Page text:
Format

Send to:

Choose Destination
See comment in PubMed Commons below
Aquat Toxicol. 2003 Jul 16;64(2):201-13.

Physiological responses of Gracilariopsis longissima (S.G. Gmelin) Steentoft, L.M. Irvine and Farnham (Rhodophyceae) to sub-lethal copper concentrations.

Author information

  • 1School of Biological Sciences, University of Plymouth, Drake Circus, Plymouth PL4 8AA, UK. mtbrown@plymouth.ac.uk

Abstract

Through a series of comparative experiments the relative effects of copper (Cu) exposure on the growth and physiology (chlorophyll fluorescence, ion leakage, O(2) evolution and pigmentation) of the red seaweed Gracilariopsis longissima was investigated. Of the various physiological end-points measured, growth proved to be the most sensitive with reductions in relative growth rate (RGR) observed at a concentration of 12.5 microg l(-1) Cu, with zero growth above about 300 microg l(-1). A significant increase in ion leakage and reduction in phycobiliprotein concentrations were evident, but only at the highest concentration tested (500 microg l(-1)), at which point shrinkage of apical tips also occurred. Photosynthetic rates, as measured by chlorophyll fluorescence and oxygen evolution, were first impaired at 250 microg l(-1), with a 30% reduction in photosynthetic efficiency (F(v)/F(m)) and a 60% reduction in oxygen evolution. There were no discernible effects on respiration rates or chlorophyll a and beta-carotene content over this concentration range. It was hypothesised that the observed uncoupling of growth and photosynthesis at low Cu concentrations might be explained by the release of dissolved organic matter (DOC), resulting in less available energy for growth. No such increase in DOC was apparent. Alternative explanations to account for the uncoupling, including the diversion of energy for maintenance of cell integrity and induction of protective mechanisms, are discussed.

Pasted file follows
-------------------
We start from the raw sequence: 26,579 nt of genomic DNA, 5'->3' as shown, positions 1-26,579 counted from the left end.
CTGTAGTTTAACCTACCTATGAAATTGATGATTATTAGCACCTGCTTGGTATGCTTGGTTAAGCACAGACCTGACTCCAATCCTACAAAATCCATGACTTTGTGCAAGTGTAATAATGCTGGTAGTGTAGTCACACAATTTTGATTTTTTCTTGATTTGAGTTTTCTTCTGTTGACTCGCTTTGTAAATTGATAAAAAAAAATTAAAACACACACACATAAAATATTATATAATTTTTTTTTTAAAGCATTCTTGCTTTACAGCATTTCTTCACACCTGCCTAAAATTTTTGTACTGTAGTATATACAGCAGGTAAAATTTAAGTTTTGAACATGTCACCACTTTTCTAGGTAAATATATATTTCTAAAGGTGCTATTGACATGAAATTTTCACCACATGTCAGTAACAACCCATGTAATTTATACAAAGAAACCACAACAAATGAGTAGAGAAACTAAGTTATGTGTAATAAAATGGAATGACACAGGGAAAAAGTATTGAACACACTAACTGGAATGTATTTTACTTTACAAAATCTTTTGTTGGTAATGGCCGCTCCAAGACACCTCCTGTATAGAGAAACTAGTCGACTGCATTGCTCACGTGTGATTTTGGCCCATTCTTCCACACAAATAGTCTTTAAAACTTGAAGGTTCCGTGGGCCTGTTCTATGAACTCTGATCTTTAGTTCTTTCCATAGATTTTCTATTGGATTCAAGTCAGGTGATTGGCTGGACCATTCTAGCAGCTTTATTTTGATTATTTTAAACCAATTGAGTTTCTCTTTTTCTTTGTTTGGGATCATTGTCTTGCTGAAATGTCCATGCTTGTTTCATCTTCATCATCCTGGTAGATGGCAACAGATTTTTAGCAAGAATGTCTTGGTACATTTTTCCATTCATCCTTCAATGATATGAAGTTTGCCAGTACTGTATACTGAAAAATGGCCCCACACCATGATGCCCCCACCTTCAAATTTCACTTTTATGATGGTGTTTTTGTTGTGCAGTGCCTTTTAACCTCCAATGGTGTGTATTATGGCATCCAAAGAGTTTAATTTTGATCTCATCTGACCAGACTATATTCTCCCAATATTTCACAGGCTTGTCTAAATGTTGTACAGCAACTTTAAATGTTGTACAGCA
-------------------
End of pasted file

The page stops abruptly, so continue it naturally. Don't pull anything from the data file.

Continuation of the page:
PMID:
12799112
[PubMed - indexed for MEDLINE]
PubMed Commons home

PubMed Commons

0 comments
How to join PubMed Commons

    Supplemental Content

    Full text links

    Icon for Elsevier Science
    Loading ...
    Write to the Help Desk